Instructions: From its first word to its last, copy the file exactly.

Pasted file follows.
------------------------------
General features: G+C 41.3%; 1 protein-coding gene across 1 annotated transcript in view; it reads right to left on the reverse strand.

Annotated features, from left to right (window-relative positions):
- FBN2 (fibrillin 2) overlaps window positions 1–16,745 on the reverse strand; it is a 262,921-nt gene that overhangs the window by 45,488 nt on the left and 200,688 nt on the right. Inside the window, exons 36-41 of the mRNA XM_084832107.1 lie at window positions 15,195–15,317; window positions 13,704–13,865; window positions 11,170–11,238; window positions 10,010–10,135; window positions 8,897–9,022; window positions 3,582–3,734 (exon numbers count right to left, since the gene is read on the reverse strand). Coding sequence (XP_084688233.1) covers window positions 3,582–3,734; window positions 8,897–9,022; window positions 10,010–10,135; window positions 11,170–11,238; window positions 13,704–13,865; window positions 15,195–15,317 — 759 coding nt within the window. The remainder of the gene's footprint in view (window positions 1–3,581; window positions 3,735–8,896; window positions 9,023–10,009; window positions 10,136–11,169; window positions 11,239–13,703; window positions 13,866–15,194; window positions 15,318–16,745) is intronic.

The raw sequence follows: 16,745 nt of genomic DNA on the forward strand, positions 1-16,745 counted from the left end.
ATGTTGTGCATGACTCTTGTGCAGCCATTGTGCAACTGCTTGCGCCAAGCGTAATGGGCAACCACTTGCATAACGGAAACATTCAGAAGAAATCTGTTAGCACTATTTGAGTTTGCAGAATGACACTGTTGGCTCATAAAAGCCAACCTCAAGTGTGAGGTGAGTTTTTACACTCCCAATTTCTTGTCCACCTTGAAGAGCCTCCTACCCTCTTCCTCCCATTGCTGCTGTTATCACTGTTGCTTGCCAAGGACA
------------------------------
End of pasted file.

General features: G+C 41.3%; 1 protein-coding gene across 1 annotated transcript in view; it reads right to left on the reverse strand.

Annotated features, from left to right (window-relative positions):
- FBN2 (fibrillin 2) overlaps window positions 1–16,745 on the reverse strand; it is a 262,921-nt gene that overhangs the window by 45,488 nt on the left and 200,688 nt on the right. Inside the window, exons 36-41 of the mRNA XM_084832107.1 lie at window positions 15,195–15,317; window positions 13,704–13,865; window positions 11,170–11,238; window positions 10,010–10,135; window positions 8,897–9,022; window positions 3,582–3,734 (exon numbers count right to left, since the gene is read on the reverse strand). Coding sequence (XP_084688233.1) covers window positions 3,582–3,734; window positions 8,897–9,022; window positions 10,010–10,135; window positions 11,170–11,238; window positions 13,704–13,865; window positions 15,195–15,317 — 759 coding nt within the window. The remainder of the gene's footprint in view (window positions 1–3,581; window positions 3,735–8,896; window positions 9,023–10,009; window positions 10,136–11,169; window positions 11,239–13,703; window positions 13,866–15,194; window positions 15,318–16,745) is intronic.

The raw sequence follows: 16,745 nt of genomic DNA on the forward strand, positions 1-16,745 counted from the left end.
ATGTTGTGCATGACTCTTGTGCAGCCATTGTGCAACTGCTTGCGCCAAGCGTAATGGGCAACCACTTGCATAACGGAAACATTCAGAAGAAATCTGTTAGCACTATTTGAGTTTGCAGAATGACACTGTTGGCTCATAAAAGCCAACCTCAAGTGTGAGGTGAGTTTTTACACTCCCAATTTCTTGTCCACCTTGAAGAGCCTCCTACCCTCTTCCTCCCATTGCTGCTGTTATCACTGTTGCTTGCCAAGGACA